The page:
Power Politics and State Formation in the Twentieth Century: The Dynamics of Recognition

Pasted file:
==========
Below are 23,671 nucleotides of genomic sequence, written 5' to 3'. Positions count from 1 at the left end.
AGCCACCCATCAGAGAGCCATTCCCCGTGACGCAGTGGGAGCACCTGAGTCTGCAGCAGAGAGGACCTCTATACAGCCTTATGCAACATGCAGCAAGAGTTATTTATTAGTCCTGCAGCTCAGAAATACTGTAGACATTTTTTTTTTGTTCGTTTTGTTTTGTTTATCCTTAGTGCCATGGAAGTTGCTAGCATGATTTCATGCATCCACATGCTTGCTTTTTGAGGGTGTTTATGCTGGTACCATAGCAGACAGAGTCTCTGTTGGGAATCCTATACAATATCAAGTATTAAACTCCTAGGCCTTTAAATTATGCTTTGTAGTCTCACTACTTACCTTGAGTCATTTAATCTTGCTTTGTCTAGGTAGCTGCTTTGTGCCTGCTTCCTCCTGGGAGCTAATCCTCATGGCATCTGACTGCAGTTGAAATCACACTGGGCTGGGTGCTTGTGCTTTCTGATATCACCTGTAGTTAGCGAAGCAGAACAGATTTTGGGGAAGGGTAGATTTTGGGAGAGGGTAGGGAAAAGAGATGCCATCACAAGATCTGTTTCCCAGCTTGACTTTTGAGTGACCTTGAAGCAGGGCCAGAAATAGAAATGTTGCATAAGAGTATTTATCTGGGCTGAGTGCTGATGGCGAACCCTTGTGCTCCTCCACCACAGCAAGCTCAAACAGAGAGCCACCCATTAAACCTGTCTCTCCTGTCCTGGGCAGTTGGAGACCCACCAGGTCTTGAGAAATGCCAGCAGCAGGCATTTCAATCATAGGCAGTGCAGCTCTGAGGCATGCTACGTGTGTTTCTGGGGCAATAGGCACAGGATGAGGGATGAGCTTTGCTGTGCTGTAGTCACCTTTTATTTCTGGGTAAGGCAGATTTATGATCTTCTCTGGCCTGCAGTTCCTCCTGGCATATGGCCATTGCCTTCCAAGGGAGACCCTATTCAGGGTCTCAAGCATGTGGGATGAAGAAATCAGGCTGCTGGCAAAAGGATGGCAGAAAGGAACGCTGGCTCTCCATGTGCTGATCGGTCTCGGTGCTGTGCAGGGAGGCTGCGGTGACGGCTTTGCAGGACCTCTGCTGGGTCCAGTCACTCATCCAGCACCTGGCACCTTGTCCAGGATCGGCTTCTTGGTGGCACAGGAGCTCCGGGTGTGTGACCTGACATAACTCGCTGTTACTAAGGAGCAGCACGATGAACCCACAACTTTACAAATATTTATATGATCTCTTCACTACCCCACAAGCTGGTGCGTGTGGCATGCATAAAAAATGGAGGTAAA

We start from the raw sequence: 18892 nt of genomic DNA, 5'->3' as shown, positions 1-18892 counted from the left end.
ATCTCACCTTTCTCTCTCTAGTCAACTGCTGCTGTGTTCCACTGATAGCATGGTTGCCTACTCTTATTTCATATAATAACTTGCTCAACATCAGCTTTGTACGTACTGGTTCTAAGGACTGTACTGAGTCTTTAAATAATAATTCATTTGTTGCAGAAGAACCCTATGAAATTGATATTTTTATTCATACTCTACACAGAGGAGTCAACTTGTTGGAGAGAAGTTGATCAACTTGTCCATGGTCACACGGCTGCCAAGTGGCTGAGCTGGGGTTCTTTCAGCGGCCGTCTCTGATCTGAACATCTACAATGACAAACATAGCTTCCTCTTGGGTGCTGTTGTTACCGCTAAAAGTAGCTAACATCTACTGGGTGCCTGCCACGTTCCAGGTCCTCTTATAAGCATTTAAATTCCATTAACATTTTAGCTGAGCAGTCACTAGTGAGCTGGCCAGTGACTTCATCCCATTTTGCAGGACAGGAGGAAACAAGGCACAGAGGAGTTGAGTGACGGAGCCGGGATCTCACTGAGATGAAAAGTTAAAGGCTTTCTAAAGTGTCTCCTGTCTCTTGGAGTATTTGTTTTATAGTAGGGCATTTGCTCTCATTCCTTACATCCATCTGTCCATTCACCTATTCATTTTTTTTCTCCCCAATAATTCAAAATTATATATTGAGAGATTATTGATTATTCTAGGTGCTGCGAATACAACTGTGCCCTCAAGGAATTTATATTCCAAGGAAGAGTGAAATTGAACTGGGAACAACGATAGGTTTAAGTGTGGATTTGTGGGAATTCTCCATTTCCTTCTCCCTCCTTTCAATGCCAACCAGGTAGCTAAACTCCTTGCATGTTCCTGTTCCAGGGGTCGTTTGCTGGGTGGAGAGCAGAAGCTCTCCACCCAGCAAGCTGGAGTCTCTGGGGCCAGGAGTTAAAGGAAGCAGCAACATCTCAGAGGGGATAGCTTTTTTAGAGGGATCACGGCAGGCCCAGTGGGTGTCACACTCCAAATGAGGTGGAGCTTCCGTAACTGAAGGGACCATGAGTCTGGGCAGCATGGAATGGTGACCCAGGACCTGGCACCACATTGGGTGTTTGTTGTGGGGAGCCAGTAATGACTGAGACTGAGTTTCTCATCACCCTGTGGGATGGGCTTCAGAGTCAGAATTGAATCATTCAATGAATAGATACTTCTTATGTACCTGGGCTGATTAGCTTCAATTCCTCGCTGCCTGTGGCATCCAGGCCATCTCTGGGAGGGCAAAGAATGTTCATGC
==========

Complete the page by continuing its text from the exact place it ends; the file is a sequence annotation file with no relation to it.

From Kurdistan to Somaliland, Xinjiang to South Yemen, all secessionist movements hope to secure newly independent states of their own. Most will not prevail. The existing scholarly wisdom provides one explanation for success, based on authority and control within the nascent states. With the aid of an expansive new dataset and detailed case studies, this book provides an alternative account. It argues that the strongest members of the international community have a decisive influence over whether today's secessionists become countries tomorrow and that, most often, their support is conditioned on parochial political considerations.
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